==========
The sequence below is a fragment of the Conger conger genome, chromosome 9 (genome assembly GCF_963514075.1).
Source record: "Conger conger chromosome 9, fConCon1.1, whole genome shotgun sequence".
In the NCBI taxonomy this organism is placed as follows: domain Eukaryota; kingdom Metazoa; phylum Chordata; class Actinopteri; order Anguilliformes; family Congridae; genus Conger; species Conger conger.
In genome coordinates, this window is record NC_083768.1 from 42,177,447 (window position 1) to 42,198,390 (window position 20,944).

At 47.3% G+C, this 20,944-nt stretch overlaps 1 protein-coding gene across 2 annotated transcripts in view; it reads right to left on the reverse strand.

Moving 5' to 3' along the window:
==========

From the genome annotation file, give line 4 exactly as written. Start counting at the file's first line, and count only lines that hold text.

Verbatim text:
In genome coordinates, this window is record NC_083768.1 from 42,177,447 (window position 1) to 42,198,390 (window position 20,944).